A reader of my past blog wrote about a first grader who did well in reading. But by second grade she was no longer doing well. Why?
Several reasons could account for this change, but the most likely is that the second grade teacher is not teaching phonics.
- Perhaps the second grade teacher is not aware of research showing that a phonics-based reading program is the most successful.
- Perhaps the second grade teacher attended a teacher training college which did not emphasize any one approach, treating all approaches–phonics, memorizing words, guessing–the same. Research shows phonics is clearly better.
- Perhaps the student switched schools or school districts, and went from a phonics-based curriculum in first grade to a second-grade curriculum which does not focus on phonics.
- Perhaps the child is going through trauma at home which is showing itself in poorer academic achievement.
If your child is in first or second grade and is struggling to read, or is guessing at a large number of words, your child is unlikely to be a strong reader in the future unless you intervene now. What can you do to change this situation?
- Talk to your child’s teacher and find out how she is teaching reading. Ask if she is primarily using a phonics-based approach. If she is, then ask her what else the school can do to help your child do better. Is there a reading specialist who can work with your child? Are there tutors (paid or volunteer) who work with individual students?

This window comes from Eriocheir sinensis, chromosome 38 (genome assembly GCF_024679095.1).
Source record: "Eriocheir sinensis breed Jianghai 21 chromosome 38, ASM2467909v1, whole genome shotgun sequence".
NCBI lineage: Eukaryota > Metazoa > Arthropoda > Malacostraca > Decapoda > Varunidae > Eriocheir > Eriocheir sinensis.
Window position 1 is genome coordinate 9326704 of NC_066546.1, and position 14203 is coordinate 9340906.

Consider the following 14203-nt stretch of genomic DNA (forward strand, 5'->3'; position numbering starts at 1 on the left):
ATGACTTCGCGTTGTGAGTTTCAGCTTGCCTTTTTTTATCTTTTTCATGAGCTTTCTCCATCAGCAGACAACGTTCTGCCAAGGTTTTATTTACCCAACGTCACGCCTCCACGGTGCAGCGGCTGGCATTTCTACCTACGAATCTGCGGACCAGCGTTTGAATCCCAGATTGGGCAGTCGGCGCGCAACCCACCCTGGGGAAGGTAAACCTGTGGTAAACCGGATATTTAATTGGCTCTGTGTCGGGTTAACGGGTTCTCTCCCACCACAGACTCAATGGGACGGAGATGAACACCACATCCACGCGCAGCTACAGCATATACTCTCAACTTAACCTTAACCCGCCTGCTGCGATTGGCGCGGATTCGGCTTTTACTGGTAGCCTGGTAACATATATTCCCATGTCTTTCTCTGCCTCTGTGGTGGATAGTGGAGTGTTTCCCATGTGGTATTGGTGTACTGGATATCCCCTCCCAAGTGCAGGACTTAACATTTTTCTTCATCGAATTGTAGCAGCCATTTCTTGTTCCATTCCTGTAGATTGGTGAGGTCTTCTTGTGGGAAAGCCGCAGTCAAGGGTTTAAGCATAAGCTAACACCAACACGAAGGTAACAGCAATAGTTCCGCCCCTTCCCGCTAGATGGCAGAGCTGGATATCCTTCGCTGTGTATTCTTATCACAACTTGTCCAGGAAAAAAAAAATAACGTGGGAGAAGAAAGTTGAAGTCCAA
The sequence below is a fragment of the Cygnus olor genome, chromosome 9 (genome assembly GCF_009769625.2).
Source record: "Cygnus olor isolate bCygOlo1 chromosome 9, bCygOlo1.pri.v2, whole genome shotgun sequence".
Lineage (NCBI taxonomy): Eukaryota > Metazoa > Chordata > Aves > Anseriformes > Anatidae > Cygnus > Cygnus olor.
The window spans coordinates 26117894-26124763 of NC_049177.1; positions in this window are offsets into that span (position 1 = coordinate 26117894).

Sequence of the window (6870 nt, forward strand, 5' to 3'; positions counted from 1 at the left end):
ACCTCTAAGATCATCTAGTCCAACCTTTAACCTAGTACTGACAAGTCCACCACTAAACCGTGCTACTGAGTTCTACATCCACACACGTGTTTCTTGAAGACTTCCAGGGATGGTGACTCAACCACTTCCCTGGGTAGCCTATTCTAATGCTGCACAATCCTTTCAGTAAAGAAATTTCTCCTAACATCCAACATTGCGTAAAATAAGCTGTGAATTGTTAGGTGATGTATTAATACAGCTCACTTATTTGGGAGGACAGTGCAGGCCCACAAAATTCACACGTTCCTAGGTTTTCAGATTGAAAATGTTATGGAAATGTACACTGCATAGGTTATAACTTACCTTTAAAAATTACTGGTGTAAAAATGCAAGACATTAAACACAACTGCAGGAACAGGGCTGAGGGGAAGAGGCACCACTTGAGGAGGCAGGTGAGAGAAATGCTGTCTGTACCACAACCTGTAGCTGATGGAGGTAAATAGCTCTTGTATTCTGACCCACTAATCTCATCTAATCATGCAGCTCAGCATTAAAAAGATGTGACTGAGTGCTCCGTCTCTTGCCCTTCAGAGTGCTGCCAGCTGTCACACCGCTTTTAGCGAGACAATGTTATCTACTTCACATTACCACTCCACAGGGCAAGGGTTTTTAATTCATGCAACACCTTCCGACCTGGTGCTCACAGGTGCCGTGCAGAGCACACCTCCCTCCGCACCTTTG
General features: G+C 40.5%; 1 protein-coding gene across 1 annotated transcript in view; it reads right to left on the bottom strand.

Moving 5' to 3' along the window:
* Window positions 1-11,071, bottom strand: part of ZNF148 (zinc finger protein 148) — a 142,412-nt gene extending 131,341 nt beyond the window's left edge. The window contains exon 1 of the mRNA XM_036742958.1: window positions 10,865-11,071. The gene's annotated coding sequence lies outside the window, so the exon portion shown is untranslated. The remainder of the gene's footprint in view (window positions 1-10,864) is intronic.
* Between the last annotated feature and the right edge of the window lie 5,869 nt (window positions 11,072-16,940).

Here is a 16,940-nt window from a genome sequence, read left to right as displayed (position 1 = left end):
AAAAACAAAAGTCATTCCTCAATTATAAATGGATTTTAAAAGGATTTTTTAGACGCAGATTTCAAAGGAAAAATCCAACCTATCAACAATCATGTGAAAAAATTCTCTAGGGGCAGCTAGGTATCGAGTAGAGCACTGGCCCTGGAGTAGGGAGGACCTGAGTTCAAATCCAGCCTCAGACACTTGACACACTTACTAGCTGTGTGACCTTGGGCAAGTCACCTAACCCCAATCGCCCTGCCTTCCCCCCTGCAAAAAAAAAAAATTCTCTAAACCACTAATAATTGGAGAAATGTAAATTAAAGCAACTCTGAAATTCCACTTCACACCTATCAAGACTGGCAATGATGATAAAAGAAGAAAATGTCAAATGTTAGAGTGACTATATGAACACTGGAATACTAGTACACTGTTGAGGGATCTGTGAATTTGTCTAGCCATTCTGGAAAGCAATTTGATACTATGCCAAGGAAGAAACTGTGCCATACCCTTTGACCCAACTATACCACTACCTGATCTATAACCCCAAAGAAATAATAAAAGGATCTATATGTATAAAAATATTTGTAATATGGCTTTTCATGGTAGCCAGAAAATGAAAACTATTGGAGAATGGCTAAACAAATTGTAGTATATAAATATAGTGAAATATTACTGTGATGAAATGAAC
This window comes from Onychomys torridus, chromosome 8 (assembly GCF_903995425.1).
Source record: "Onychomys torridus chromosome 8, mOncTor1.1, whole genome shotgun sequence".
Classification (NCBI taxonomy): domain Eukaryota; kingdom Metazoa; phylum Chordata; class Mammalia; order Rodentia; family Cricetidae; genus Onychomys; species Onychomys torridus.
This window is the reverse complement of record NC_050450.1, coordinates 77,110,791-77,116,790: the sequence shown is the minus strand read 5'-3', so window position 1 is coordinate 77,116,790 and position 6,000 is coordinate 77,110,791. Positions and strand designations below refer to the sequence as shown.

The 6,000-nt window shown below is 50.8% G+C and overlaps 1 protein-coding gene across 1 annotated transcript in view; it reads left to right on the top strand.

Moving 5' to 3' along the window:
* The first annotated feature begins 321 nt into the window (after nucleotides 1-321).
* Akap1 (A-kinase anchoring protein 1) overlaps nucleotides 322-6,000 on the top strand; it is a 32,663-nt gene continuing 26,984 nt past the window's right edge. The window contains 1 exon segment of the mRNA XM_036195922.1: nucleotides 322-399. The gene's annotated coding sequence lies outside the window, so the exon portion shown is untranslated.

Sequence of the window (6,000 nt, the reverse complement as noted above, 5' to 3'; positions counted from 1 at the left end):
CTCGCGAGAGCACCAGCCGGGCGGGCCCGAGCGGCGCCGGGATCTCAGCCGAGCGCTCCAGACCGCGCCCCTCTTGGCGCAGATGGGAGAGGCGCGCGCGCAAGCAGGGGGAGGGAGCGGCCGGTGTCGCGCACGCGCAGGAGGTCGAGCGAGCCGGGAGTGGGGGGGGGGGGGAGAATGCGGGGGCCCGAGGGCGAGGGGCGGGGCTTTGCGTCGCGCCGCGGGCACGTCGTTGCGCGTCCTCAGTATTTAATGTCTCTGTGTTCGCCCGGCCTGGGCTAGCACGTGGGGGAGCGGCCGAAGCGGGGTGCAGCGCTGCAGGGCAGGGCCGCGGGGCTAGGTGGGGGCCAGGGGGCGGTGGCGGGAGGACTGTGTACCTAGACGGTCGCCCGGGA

- If the teacher is not using a phonics-based approach, you can ask that your child be switched to the classroom of a teacher who is using such an approach. If that is impossible, you can hire a private tutor, or become the tutor of your child. Or if all else fails, you can move your child to a school which does use a phonics-based approach.
Is it that important? Yes. The most necessary academic skill is reading. If a child is a poor reader, she will stumble through school and life. Many well-paying career doors will be closed to her.
Do all that you can to ensure that your youngster learn reading by sounding out letters and by blending the letter sounds together to form words.